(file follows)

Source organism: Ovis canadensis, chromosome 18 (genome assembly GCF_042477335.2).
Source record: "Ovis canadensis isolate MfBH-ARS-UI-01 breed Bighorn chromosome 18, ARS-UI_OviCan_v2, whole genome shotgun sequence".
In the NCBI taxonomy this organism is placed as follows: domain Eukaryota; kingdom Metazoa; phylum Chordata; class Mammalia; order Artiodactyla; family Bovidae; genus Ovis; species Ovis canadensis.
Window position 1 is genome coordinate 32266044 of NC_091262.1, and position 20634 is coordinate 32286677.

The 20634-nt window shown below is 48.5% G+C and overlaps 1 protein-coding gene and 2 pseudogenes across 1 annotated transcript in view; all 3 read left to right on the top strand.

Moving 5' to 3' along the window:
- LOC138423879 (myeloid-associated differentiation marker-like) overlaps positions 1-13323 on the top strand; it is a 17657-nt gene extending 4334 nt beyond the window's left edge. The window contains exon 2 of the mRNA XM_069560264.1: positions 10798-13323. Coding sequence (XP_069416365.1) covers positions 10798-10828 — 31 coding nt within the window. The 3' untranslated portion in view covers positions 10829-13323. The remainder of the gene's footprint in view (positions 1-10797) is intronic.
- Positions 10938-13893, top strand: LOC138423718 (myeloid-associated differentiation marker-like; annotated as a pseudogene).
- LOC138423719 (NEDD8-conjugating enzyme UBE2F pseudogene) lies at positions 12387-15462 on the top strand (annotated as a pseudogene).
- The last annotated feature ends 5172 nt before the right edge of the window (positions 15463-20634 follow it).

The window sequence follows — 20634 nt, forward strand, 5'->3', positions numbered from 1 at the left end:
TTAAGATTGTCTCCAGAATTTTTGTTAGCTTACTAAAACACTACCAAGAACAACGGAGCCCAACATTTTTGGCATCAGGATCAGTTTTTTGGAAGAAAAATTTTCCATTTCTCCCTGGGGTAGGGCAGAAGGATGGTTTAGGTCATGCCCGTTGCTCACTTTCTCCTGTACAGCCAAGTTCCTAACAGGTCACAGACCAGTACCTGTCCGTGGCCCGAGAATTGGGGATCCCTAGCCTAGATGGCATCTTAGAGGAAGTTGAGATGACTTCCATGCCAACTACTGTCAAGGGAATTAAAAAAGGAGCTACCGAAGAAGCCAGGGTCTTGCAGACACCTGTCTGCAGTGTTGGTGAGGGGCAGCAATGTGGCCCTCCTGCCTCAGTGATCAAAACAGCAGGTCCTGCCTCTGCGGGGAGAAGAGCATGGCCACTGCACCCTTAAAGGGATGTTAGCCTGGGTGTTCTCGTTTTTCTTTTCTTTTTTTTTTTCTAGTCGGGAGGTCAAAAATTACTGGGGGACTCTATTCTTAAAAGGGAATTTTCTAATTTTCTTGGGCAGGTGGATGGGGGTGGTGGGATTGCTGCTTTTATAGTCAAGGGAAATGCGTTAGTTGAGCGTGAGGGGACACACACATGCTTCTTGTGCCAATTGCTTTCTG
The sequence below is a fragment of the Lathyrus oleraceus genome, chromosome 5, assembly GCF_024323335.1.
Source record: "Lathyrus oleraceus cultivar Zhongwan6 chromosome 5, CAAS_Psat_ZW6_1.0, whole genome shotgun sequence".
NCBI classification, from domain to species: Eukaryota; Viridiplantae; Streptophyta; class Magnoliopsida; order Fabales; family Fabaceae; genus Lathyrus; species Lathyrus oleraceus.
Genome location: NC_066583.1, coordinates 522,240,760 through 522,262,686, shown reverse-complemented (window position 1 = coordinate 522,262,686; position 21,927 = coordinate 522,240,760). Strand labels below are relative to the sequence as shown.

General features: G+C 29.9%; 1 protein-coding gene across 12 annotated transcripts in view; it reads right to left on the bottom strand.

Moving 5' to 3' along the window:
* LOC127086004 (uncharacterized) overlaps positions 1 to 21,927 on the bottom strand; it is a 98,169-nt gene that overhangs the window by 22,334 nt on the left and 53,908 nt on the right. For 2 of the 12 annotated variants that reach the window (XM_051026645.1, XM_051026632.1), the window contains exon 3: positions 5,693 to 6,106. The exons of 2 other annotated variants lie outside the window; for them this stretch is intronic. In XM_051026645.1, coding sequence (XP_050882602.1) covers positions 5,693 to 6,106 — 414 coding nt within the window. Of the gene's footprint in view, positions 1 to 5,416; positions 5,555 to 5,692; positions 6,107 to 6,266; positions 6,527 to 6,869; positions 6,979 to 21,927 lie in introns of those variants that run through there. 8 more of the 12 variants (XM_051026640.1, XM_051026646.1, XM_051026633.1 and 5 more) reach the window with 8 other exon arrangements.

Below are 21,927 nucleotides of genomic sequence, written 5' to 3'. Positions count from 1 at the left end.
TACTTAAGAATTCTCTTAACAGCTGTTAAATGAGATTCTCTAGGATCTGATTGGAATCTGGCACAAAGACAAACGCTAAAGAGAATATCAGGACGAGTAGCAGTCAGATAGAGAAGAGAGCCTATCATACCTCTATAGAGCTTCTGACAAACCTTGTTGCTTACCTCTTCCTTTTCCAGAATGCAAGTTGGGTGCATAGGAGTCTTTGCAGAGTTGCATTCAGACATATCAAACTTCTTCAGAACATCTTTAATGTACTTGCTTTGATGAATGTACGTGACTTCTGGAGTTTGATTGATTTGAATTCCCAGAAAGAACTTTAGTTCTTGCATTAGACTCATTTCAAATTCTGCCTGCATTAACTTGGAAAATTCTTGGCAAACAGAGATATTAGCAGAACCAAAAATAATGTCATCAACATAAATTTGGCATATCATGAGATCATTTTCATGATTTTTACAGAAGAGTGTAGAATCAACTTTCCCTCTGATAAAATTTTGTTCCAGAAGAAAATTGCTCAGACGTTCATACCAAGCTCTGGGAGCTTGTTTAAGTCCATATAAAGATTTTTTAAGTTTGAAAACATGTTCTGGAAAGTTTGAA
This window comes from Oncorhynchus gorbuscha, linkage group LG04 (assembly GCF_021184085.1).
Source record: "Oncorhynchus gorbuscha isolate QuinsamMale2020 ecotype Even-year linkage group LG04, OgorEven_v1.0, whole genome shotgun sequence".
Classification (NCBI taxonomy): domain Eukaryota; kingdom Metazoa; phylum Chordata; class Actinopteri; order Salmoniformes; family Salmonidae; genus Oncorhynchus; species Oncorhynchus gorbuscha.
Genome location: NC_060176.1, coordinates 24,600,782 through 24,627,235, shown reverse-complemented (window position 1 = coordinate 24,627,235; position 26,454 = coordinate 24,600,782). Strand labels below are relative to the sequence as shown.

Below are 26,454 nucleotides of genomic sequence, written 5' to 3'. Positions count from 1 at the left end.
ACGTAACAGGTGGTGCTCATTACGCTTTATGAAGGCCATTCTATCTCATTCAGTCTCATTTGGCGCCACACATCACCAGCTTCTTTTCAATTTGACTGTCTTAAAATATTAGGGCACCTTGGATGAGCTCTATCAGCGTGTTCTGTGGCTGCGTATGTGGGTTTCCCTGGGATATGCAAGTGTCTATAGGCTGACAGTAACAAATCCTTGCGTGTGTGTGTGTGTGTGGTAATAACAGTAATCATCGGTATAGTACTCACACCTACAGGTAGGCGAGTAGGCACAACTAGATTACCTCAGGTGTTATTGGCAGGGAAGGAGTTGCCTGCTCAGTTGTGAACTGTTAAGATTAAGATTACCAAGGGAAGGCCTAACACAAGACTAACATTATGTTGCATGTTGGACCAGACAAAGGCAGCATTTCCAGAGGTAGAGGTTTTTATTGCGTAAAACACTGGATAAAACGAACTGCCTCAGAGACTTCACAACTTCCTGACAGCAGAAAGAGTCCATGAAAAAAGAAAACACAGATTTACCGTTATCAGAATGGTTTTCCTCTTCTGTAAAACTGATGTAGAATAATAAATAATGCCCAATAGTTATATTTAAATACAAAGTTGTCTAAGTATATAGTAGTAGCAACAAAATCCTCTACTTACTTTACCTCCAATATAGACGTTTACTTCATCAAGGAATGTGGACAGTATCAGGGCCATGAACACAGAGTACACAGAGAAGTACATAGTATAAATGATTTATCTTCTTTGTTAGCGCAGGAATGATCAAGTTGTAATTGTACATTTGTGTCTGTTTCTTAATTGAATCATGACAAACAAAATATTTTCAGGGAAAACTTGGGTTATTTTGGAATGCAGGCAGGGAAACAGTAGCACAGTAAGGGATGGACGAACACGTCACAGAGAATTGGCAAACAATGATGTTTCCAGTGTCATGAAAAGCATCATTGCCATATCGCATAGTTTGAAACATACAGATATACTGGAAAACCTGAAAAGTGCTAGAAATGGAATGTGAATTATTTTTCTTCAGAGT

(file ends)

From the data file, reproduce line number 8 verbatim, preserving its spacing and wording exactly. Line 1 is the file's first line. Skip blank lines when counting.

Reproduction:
- Positions 10938-13893, top strand: LOC138423718 (myeloid-associated differentiation marker-like; annotated as a pseudogene).